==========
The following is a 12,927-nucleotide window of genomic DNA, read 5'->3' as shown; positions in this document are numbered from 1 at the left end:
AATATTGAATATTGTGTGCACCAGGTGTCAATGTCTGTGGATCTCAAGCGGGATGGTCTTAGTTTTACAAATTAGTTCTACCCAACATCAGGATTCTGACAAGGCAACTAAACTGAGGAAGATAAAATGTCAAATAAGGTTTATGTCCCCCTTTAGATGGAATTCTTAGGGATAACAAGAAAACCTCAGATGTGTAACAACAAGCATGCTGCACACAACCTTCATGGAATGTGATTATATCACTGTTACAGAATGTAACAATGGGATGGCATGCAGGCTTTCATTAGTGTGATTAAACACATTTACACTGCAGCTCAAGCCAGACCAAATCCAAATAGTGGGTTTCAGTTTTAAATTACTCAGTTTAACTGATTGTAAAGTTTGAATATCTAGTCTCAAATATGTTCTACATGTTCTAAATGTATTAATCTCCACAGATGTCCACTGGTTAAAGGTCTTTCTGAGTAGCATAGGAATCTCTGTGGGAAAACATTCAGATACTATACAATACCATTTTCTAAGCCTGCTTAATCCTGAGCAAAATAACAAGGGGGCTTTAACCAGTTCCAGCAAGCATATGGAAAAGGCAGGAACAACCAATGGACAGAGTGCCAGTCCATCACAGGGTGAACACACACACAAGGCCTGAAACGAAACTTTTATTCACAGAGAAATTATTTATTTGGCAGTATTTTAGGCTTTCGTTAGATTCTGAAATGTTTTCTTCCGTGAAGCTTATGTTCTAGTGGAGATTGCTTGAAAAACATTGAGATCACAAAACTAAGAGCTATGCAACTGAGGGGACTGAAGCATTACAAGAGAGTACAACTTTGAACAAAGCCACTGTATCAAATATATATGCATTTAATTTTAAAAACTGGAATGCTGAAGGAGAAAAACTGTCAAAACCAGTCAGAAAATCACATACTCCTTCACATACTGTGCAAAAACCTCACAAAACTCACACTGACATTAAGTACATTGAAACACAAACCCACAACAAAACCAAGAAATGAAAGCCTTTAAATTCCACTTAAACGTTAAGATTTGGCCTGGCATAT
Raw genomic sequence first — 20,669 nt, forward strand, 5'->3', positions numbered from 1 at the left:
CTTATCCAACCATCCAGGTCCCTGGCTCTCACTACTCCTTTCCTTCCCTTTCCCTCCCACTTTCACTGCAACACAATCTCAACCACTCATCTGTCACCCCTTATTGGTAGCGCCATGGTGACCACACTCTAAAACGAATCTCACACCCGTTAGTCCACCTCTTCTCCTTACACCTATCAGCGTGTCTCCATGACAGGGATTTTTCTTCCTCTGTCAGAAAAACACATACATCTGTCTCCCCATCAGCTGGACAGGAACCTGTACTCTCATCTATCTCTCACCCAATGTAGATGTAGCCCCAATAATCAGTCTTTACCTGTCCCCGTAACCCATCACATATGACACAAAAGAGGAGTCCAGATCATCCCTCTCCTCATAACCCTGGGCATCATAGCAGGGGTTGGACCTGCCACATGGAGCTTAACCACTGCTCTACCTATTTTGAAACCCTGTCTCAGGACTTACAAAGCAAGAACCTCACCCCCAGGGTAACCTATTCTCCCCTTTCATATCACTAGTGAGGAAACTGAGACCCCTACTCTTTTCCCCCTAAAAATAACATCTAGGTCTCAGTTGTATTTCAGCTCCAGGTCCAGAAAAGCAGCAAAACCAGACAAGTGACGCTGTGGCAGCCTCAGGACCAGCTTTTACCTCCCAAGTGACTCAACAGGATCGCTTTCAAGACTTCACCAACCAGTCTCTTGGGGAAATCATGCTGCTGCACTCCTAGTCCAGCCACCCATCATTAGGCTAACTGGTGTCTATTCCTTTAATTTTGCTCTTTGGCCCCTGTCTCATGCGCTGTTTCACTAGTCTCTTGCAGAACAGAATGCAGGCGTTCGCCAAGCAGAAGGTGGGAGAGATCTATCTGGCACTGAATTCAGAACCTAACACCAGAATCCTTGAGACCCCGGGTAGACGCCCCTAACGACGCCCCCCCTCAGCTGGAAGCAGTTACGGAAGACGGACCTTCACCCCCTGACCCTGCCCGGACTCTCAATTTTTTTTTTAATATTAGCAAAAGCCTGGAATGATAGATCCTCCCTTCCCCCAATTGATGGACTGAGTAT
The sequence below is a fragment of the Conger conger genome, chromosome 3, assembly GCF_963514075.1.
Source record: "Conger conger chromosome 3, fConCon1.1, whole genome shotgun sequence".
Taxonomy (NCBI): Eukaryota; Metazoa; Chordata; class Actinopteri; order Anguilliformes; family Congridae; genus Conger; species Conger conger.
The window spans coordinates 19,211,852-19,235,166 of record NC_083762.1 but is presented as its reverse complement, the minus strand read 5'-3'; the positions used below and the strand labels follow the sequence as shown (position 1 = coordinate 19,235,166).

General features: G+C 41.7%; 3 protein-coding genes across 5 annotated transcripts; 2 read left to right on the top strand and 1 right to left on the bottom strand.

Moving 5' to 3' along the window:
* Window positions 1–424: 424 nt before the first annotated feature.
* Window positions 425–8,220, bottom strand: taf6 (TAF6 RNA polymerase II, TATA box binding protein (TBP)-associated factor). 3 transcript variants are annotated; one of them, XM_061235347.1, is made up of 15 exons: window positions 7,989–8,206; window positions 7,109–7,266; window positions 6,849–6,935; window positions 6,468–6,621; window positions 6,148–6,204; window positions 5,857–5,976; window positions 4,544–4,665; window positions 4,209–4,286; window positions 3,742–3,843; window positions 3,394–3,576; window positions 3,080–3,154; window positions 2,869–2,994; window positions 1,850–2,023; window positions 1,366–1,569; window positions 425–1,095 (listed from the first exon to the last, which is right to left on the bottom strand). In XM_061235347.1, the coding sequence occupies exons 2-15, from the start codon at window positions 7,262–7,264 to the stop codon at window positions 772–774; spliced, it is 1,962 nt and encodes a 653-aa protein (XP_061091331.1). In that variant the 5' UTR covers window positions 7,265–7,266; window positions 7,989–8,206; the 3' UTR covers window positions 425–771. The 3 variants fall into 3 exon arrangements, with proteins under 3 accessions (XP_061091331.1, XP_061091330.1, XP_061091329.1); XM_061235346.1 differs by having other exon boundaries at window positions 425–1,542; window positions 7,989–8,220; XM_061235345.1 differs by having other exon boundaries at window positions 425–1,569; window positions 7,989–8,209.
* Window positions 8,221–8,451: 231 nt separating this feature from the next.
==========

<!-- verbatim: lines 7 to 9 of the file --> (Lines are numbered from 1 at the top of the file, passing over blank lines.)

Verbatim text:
Taxonomy (NCBI): Eukaryota; Metazoa; Chordata; class Actinopteri; order Anguilliformes; family Congridae; genus Conger; species Conger conger.
The window spans coordinates 19,211,852-19,235,166 of record NC_083762.1 but is presented as its reverse complement, the minus strand read 5'-3'; the positions used below and the strand labels follow the sequence as shown (position 1 = coordinate 19,235,166).

General features: G+C 41.7%; 3 protein-coding genes across 5 annotated transcripts; 2 read left to right on the top strand and 1 right to left on the bottom strand.